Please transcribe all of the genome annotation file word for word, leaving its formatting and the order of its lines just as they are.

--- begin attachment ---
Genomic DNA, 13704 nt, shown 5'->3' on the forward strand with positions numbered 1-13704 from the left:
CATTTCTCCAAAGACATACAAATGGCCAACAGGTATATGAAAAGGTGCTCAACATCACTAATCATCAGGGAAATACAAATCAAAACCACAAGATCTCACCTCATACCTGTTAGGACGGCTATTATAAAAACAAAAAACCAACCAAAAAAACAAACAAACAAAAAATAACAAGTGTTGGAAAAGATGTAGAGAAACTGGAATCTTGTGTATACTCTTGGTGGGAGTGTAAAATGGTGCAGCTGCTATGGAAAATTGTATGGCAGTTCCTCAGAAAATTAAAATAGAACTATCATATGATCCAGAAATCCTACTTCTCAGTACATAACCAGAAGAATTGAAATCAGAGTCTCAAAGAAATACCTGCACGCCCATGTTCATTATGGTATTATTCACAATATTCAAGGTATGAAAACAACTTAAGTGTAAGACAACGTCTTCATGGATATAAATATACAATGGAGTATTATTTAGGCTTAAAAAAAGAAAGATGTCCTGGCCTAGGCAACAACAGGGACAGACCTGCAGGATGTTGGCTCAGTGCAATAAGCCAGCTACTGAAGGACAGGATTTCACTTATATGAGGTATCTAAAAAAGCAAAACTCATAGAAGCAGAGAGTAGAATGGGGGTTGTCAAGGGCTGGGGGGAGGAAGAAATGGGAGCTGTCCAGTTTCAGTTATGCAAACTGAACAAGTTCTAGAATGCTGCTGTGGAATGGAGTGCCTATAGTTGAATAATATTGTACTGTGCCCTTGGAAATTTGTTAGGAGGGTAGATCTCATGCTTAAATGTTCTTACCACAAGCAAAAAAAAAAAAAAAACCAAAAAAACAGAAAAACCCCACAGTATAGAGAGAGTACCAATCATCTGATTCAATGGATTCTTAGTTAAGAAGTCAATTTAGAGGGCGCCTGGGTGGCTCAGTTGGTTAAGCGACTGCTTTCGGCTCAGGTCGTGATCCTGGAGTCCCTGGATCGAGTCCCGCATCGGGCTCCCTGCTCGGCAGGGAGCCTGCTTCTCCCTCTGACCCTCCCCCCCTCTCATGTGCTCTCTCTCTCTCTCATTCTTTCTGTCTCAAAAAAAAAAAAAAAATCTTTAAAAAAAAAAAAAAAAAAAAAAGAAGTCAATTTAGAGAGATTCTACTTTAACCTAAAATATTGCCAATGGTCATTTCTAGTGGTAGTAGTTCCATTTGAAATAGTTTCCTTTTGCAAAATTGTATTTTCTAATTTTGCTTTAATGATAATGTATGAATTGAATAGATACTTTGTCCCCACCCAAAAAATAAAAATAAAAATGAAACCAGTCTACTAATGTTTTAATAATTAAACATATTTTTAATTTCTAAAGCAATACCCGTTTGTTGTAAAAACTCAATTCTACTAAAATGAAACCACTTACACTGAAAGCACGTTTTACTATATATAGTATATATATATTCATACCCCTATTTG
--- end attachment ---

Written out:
Genomic DNA, 13704 nt, shown 5'->3' on the forward strand with positions numbered 1-13704 from the left:
CATTTCTCCAAAGACATACAAATGGCCAACAGGTATATGAAAAGGTGCTCAACATCACTAATCATCAGGGAAATACAAATCAAAACCACAAGATCTCACCTCATACCTGTTAGGACGGCTATTATAAAAACAAAAAACCAACCAAAAAAACAAACAAACAAAAAATAACAAGTGTTGGAAAAGATGTAGAGAAACTGGAATCTTGTGTATACTCTTGGTGGGAGTGTAAAATGGTGCAGCTGCTATGGAAAATTGTATGGCAGTTCCTCAGAAAATTAAAATAGAACTATCATATGATCCAGAAATCCTACTTCTCAGTACATAACCAGAAGAATTGAAATCAGAGTCTCAAAGAAATACCTGCACGCCCATGTTCATTATGGTATTATTCACAATATTCAAGGTATGAAAACAACTTAAGTGTAAGACAACGTCTTCATGGATATAAATATACAATGGAGTATTATTTAGGCTTAAAAAAAGAAAGATGTCCTGGCCTAGGCAACAACAGGGACAGACCTGCAGGATGTTGGCTCAGTGCAATAAGCCAGCTACTGAAGGACAGGATTTCACTTATATGAGGTATCTAAAAAAGCAAAACTCATAGAAGCAGAGAGTAGAATGGGGGTTGTCAAGGGCTGGGGGGAGGAAGAAATGGGAGCTGTCCAGTTTCAGTTATGCAAACTGAACAAGTTCTAGAATGCTGCTGTGGAATGGAGTGCCTATAGTTGAATAATATTGTACTGTGCCCTTGGAAATTTGTTAGGAGGGTAGATCTCATGCTTAAATGTTCTTACCACAAGCAAAAAAAAAAAAAAAACCAAAAAAACAGAAAAACCCCACAGTATAGAGAGAGTACCAATCATCTGATTCAATGGATTCTTAGTTAAGAAGTCAATTTAGAGGGCGCCTGGGTGGCTCAGTTGGTTAAGCGACTGCTTTCGGCTCAGGTCGTGATCCTGGAGTCCCTGGATCGAGTCCCGCATCGGGCTCCCTGCTCGGCAGGGAGCCTGCTTCTCCCTCTGACCCTCCCCCCCTCTCATGTGCTCTCTCTCTCTCTCATTCTTTCTGTCTCAAAAAAAAAAAAAAAATCTTTAAAAAAAAAAAAAAAAAAAAAAGAAGTCAATTTAGAGAGATTCTACTTTAACCTAAAATATTGCCAATGGTCATTTCTAGTGGTAGTAGTTCCATTTGAAATAGTTTCCTTTTGCAAAATTGTATTTTCTAATTTTGCTTTAATGATAATGTATGAATTGAATAGATACTTTGTCCCCACCCAAAAAATAAAAATAAAAATGAAACCAGTCTACTAATGTTTTAATAATTAAACATATTTTTAATTTCTAAAGCAATACCCGTTTGTTGTAAAAACTCAATTCTACTAAAATGAAACCACTTACACTGAAAGCACGTTTTACTATATATAGTATATATATATTCATACCCCTATTTG